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Arabic (العَرَبِيَّة) or (عَرَبِيّ) or) is a Central Semitic language that first emerged in Iron Age northwestern Arabia and is now the lingua franca of the Arab world. It is named after the Arabs, a term initially used to describe peoples living from Mesopotamia in the east to the Anti-Lebanon mountains in the west, in northwestern Arabia, and in the Sinai peninsula. Arabic is classified as a macrolanguage comprising 30 modern varieties, including its standard form, Modern Standard Arabic, which is derived from Classical Arabic. As the modern written language, Modern Standard Arabic is widely taught in schools and universities, and is used to varying degrees in workplaces, government, and the media. The two formal varieties are grouped together as Literary Arabic (fuṣḥā), which is the official language of 26 states and the liturgical language of Islam. Modern Standard Arabic largely follows the grammatical standards of Classical Arabic and uses much of the same vocabulary. However, it has discarded some grammatical constructions and vocabulary that no longer have any counterpart in the spoken varieties, and has adopted certain new constructions and vocabulary from the spoken varieties. Much of the new vocabulary is used to denote concepts that have arisen in the post-classical era, especially in modern times. During the Middle Ages, Literary Arabic was a major vehicle of culture in Europe, especially in science, mathematics and philosophy. As a result, many European languages have also borrowed many words from it. Arabic influence, mainly in vocabulary, is seen in European languages, mainly Spanish and to a lesser extent Portuguese, Valencian and Catalan, owing to both the proximity of Christian European and Muslim Arab civilizations and 800 years of Arabic culture and language in the Iberian Peninsula, referred to in Arabic as al-Andalus. Sicilian has about 500 Arabic words as result of Sicily being progressively conquered by Arabs from North Africa, from the mid 9th to mid 10th centuries. Many of these words relate to agriculture and related activities (Hull and Ruffino). Balkan languages, including Greek and Bulgarian, have also acquired a significant number of Arabic words through contact with Ottoman Turkish. Arabic has influenced many languages around the globe throughout its history. Some of the most influenced languages are Persian, Turkish, Spanish, Urdu, Kashmiri, Kurdish, Bosnian, Kazakh, Bengali, Hindi, Malay, Maldivian, Indonesian, Pashto, Punjabi, Tagalog, Sindhi, and Hausa, and some languages in parts of Africa. Conversely, Arabic has borrowed words from other languages, including Greek and Persian in medieval times, and contemporary European languages such as English and French in modern times. Classical Arabic is the liturgical language of 1.8 billion Muslims and Modern Standard Arabic is one of six official languages of the United Nations. All varieties of Arabic combined are spoken by perhaps as many as 422 million speakers (native and non-native) in the Arab world, making it the fifth most spoken language in the world. Arabic is written with the Arabic alphabet, which is an abjad script and is written from right to left, although the spoken varieties are sometimes written in ASCII Latin from left to right with no standardized orthography.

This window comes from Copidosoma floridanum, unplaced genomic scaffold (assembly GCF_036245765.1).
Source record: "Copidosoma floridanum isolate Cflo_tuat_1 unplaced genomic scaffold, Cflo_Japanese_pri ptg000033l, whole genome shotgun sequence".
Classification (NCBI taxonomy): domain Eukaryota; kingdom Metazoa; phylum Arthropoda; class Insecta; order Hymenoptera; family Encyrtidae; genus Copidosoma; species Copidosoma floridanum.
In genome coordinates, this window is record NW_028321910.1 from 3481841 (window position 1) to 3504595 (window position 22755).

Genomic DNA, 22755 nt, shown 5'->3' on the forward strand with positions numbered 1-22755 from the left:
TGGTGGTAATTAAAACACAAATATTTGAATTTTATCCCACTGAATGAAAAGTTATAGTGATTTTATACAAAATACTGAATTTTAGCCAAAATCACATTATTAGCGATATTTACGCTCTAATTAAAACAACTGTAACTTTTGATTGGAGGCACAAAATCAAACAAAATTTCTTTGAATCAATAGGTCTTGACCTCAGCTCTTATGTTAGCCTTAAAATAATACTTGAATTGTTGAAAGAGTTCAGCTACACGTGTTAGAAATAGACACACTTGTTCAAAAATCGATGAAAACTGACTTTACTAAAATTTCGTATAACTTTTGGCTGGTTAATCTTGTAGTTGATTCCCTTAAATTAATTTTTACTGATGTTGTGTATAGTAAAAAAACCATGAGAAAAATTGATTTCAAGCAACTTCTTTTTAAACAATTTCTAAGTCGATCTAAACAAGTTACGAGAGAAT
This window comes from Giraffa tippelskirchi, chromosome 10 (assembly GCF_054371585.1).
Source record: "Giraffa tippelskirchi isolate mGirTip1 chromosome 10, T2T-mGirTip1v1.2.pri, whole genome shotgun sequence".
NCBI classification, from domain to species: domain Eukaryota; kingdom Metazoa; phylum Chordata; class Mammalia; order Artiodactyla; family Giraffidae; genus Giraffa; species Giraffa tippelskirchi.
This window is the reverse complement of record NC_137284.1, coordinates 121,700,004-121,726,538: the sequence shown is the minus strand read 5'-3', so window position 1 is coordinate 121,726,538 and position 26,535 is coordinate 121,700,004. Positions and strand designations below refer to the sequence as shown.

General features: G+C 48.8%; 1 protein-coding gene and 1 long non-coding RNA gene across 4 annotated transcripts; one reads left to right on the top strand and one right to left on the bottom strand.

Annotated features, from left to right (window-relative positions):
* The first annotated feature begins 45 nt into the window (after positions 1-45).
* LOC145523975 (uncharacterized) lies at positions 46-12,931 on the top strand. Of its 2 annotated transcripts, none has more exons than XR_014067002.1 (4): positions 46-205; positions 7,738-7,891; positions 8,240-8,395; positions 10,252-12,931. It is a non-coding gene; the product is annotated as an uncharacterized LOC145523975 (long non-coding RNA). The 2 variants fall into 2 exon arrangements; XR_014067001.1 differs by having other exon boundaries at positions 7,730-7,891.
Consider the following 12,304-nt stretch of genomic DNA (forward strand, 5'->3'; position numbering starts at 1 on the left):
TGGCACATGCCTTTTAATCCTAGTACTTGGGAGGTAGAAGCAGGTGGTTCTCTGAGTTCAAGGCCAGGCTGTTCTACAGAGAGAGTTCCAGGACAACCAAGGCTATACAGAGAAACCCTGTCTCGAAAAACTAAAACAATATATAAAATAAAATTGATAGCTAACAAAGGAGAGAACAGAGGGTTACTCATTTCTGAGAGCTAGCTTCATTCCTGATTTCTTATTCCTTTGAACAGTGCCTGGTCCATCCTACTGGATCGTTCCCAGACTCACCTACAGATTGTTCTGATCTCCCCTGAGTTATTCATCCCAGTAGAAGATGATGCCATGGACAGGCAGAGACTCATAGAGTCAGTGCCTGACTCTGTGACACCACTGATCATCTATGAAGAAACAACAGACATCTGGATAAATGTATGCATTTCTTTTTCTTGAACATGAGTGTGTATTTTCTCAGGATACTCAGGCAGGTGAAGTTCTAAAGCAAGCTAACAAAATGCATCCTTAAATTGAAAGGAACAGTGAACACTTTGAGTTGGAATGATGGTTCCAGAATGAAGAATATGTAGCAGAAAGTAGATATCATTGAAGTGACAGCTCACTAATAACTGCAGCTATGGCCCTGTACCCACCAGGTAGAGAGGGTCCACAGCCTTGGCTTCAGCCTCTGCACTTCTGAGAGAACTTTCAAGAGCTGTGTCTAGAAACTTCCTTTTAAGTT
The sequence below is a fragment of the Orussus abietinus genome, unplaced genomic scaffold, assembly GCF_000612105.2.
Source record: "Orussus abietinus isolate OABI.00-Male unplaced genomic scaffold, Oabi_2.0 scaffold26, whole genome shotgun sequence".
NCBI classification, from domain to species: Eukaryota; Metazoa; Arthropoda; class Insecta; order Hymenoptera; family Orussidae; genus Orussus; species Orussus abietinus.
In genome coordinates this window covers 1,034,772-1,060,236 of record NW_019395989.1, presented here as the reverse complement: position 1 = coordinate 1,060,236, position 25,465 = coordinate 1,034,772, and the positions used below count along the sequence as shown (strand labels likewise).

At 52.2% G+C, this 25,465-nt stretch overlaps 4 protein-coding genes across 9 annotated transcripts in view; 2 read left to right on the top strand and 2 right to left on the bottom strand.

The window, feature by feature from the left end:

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The Arameans, or Aramaeans (ܐܪ̈ܡܝܐ), were an ancient Northwest Semitic Aramaic-speaking tribal confederation who emerged from the region known as Aram (in present-day Syria) in the Late Bronze Age (11th to 8th centuries BC).